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Older women being vaccinated against COVID-19

New Study Supports the Higher Protection Offered by Vaccines

Study participants were over five times more likely to have COVID-19 if they were unvaccinated and had a prior infection

Today, the Centers for Disease Control and Prevention (CDC) published new research reinforcing that vaccination is the best protection against COVID-19. In a new MMWR examining more than 7,000 people across nine states who were hospitalized with COVID-like illness, CDC found that those who were unvaccinated and had a recent infection were five times more likely to have COVID-19 than those who were recently fully vaccinated and did not have a prior infection.

The data demonstrate that vaccination can provide a higher, more robust, and more consistent level of immunity to protect people from hospitalization for COVID-19 than infection alone for at least six months.

“We now have additional evidence that reaffirms the importance of COVID-19 vaccines, even if you have had prior infection. This study adds more to the body of knowledge demonstrating the protection of vaccines against severe disease from COVID-19. The best way to stop COVID-19, including the emergence of variants, is with widespread COVID-19 vaccination and with disease prevention actions such as mask wearing, washing hands often, physical distancing, and staying home when sick,” said CDC Director Dr. Rochelle P. Walensky.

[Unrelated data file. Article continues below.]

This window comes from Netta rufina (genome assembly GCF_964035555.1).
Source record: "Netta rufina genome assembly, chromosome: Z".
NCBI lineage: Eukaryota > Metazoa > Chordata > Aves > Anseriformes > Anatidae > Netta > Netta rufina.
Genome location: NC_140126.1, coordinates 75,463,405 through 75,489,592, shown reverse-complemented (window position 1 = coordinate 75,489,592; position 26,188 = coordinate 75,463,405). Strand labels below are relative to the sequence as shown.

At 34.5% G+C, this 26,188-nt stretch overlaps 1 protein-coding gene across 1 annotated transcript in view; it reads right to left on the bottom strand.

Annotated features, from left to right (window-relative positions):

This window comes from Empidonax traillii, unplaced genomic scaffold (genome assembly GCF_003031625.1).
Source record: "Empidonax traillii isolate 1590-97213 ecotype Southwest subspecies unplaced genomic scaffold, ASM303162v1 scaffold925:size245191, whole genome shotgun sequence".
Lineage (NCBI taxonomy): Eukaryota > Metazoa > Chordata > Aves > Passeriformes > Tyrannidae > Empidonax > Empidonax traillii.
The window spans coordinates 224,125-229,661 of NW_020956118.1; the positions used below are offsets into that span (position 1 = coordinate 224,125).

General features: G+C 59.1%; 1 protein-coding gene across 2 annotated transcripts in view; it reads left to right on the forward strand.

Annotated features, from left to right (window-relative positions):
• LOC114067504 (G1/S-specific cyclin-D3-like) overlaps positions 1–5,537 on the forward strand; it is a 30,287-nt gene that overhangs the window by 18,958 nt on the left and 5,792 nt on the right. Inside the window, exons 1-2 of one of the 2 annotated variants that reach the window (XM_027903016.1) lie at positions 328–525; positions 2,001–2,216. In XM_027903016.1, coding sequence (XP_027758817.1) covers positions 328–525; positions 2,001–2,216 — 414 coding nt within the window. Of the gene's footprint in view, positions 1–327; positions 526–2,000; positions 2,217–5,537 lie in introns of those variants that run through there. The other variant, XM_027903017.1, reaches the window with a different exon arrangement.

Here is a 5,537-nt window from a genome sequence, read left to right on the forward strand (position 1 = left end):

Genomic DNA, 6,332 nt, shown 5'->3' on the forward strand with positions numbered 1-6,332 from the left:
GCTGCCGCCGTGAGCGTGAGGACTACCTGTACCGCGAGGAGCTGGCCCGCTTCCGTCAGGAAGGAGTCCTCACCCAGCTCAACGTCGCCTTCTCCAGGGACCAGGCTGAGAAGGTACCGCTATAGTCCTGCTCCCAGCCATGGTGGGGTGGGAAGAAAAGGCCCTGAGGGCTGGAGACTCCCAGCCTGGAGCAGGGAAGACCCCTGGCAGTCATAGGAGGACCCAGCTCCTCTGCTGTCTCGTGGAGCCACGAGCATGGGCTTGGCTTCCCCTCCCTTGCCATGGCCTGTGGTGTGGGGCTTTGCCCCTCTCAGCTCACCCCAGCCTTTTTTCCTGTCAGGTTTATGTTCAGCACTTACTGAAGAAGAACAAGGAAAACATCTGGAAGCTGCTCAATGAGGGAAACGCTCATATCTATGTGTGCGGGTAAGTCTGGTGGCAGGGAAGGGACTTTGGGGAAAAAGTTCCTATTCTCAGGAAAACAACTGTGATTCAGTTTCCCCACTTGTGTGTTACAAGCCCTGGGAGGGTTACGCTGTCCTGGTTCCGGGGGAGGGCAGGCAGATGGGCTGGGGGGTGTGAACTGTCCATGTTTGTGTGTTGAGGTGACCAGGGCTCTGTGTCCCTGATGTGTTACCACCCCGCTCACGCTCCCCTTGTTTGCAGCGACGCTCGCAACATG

The study looked at data from the VISION Network that showed among adults hospitalized with symptoms similar to COVID-19, unvaccinated people with prior infection within three–six months were 5.49 times more likely to have laboratory-confirmed COVID-19 than those who were fully vaccinated within three–six months with mRNA (Pfizer or Moderna) COVID-19 vaccines. The study was conducted across 187 hospitals.

COVID-19 vaccines are safe and effective. They prevent severe illness, hospitalization, and death. CDC continues to recommend everyone 12 and older get vaccinated against COVID-19.

- This press release was originally published on the Centers for Disease Control and Prevention website